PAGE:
Teams Doesn’t Need Two PowerShell Modules (But Why Two Exist)

One for Teams, One for Skype for Business Online

One of the blessed PowerShell mysteries is the necessity to use two modules to manage Teams. There’s the Teams module and the oh-so-wonderful Skype for Business Online module. The two modules are very different.

The Teams PowerShell module is based on the Microsoft Graph. Its original implementation was flawed because the cmdlets available in the module mimicked the same ability to change settings as available to users in the Teams desktop and browser client. Over time, Microsoft gradually improved the module, notably to incorporate support for team management needed by the Teams Admin Center.

Generally Available PowerShell for Teams

All this work was presented by Microsoft as a preview. They eventually released a generally available version of the Teams module in April 2019. Unfortunately, the GA module suffers from some notable defects, the most obvious of which being its slowness when retrieving sets of teams. Filtering is another area ripe for improvement.

But the biggest improvement Microsoft could make is to dump the Skype for Business Online module. As far as I can see, the only reason this module lingers on is that it was easier for Microsoft to build it out with the policies needed by Teams.

Policy-Driven Advantages

Policies are good because they allow administrators to apply a very granular level of control over different aspects of Teams. It would have been great if Microsoft had created cmdlets to manage the policies used by Teams in the Teams module, preferably after making sure that the policy cmdlets worked in a consistent manner to the rest of the cmdlets in the module.

Why Policies Remain in Skype for Business Online

They didn’t. Probably because it’s easier and faster in software engineering terms to extend an existing framework to add some extra policies, we’re left with two incoherent modules. It’s also correct that we’re in the middle of the transition from Skype for Business Online to Teams, so a case can be argued that keeping the policy cmdlets in the Skype for Business Online module is sensible.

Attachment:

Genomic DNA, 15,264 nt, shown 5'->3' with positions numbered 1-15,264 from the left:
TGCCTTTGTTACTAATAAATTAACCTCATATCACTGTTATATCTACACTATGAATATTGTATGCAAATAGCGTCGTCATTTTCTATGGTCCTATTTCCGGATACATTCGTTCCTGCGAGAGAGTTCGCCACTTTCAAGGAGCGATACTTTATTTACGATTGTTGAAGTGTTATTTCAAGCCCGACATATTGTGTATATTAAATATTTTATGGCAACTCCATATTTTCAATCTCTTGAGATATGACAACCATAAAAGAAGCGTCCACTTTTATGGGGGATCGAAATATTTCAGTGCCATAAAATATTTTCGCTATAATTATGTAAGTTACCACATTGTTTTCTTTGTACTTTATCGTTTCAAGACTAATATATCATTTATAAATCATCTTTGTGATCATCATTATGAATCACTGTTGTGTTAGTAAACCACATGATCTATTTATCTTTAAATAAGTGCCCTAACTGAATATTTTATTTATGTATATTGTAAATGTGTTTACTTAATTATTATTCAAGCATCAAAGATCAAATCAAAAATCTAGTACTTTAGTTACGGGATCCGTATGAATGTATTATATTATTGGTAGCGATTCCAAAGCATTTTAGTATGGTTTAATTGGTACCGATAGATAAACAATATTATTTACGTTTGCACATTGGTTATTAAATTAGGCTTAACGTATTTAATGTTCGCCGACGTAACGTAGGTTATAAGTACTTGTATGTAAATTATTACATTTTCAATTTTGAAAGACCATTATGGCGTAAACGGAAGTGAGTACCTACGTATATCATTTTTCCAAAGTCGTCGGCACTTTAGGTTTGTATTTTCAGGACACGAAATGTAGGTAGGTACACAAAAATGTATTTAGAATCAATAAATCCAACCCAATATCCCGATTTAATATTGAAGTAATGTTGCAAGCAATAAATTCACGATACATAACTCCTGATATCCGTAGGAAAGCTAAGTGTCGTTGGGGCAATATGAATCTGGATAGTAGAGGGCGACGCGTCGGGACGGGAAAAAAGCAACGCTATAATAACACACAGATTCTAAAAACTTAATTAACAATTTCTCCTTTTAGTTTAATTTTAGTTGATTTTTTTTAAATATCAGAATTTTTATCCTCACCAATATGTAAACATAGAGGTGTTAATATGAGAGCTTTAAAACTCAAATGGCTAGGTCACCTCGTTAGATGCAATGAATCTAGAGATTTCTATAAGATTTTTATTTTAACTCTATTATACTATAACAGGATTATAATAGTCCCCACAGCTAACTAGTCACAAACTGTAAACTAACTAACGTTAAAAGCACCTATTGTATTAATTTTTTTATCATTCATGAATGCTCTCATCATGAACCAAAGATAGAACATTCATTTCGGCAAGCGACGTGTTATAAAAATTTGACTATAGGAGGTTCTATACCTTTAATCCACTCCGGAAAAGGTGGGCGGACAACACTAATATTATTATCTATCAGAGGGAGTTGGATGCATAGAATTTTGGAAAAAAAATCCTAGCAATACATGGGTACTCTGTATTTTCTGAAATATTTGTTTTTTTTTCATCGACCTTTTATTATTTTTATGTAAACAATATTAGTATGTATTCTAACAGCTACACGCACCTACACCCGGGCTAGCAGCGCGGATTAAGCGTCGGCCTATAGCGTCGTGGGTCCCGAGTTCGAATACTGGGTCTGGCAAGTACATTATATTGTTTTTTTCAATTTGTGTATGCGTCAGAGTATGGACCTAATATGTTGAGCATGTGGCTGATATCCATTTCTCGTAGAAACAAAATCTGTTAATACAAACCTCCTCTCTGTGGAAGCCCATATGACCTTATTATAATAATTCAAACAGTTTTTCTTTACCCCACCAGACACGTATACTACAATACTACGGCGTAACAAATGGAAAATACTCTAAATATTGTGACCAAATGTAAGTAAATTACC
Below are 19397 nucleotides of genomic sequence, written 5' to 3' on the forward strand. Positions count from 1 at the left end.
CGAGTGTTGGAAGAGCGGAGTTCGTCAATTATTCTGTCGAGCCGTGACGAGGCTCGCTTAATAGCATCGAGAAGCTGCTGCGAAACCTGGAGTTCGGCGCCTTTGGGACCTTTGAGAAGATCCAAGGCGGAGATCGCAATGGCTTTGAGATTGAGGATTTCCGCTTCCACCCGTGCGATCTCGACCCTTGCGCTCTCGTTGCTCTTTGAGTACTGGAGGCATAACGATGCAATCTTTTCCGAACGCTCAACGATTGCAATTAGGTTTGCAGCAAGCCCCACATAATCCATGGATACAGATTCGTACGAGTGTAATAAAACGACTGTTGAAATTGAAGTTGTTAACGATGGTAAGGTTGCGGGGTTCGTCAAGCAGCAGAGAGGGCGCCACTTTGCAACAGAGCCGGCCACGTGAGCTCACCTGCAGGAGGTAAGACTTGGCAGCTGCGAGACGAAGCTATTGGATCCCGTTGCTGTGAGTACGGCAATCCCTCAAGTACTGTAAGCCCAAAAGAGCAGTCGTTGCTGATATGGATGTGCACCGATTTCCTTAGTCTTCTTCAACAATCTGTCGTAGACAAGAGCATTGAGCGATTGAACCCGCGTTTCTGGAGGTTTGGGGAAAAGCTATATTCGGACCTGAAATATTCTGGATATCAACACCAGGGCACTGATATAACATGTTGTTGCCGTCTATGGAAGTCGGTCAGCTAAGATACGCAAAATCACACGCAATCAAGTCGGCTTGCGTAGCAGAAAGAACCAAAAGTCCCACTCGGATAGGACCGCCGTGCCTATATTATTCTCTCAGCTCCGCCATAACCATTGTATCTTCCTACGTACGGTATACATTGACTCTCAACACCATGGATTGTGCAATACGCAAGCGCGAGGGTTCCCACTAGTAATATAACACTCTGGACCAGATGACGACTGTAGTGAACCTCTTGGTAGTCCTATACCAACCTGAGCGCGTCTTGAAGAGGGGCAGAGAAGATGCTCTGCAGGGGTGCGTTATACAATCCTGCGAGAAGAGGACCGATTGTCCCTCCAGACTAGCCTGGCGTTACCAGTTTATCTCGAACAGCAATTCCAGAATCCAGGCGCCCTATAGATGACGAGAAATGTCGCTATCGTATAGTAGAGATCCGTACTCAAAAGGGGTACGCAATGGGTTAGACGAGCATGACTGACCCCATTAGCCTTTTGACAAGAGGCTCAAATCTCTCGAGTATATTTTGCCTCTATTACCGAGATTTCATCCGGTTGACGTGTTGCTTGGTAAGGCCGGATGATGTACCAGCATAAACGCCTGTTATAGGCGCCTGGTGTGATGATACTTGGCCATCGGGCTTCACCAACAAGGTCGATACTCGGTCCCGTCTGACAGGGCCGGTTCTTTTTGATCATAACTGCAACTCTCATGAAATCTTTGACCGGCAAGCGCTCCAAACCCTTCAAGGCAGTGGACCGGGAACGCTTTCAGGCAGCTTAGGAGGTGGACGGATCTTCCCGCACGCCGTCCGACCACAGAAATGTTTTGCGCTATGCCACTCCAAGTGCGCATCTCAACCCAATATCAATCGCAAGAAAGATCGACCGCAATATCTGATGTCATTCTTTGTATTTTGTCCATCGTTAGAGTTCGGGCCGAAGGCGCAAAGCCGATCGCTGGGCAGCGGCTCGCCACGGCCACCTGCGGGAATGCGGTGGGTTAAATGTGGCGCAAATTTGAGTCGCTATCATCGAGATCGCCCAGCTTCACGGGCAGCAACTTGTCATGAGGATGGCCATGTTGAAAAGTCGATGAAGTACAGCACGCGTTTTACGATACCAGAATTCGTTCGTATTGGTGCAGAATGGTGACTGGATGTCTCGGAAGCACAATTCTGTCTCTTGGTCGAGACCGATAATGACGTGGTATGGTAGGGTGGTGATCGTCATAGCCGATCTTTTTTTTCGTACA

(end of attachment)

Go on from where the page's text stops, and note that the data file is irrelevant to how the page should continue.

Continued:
Of course, software engineers never have to manage actual tenants, so they don’t see just what a pain it can be to have functionality split across multiple modules. As far as the engineers are concerned, their code works. And to be fair, the cmdlets in the Skype for Business Online module do work. That is, if you keep a session active as the module likes to time out and then won’t reconnect. Apparently, there’s a cmdlet “coming” to fix the problem, but I see no trace of it as I write.

The Big Seven Policy Cmdlets for Teams

In any case, not much is going to change soon, which means that Teams administrators need to understand how to work with the policies that affect Teams. Running the Get-Command cmdlet reveals that there are 18 sets of policy cmdlets in the Skype for Business Online module. Each set has a Get- cmdlet (fetch policy settings), Set- cmdlet (update policy settings), New- (create new policy of the type) and Grant- cmdlet (assign a policy to a user). Some policy cmdlets in the module (like the *-CsTeamsNotificationAndFeedsPolicy set) are undocumented.

The Teams Admin Center does a good job of making it easy to create and manage policy settings and to assign policies to users (Figure 1).

Teams Policies for a User
Figure 1: Assigning Teams policies to a user in the Teams Admin Center (image credit: Tony Redmond)

However, when the time comes to assign a policy to multiple users, you’ll want to know how to do this with PowerShell. Table 1 outlines the seven policy cmdlets of most interest.

Cmdlet Set Purpose


Controls which apps Teams users can access. See Permissions policies under Teams apps in the Teams Admin Center.
*-CsTeamsAppSetupPolicy Controls the set of apps pinned to the Teams app bar. See Setup policies under Teams apps in the Teams Admin Center.
*- CsTeamsCallingPolicy Controls the calling policies available within a tenant. See Calling policies under Voice in the Teams Admin Center.
*- CsTeamsChannelsPolicy Controls the org-wide settings for channels (including private channels in the future). See Teams policies under Teams in the Teams Admin Center.
*- CsTeamsFeedbackPolicy Controls the display of feedback surveys and Give feedback option for Teams clients. This policy isn’t available in the Teams Admin Center.
*- CsTeamsMeetingPolicy Controls the type of meetings users can create and the features they can use in meetings. See Meeting policies under Meetings in the Teams Admin Center.
*- CsTeamsMessagingPolicy Controls the messaging features available to users. See Messaging policies in the Teams Admin Center.

Table 1: Essential Teams Policy Cmdlets

These are the most commonly used policy cmdlets. Other aspects of Teams, like Live Events, are controlled by other policy cmdlets (*-CsTeamsMeetingBroadcastPolicy).

Grant cmdlets are available to assign policies to users. For example, I don’t like the idea of Teams presenting end users with feedback surveys (where the data flows to Microsoft without any tenant oversight), and the easiest way to stop this happening is to create a new feedback policy and use the Grant-CsTeamsFeedbackPolicy cmdlet to assign the policy to users.

Looking Forward

PowerShell is messy within Office 365. Too many modules, too many inconsistencies across modules, too little cooperation between engineering groups. It would be nice if the Teams developers took the initiative to unify the Teams cmdlets into one module. Maybe it will happen when Skype for Business Online bites the bullet in 2021. Only two more years to wait.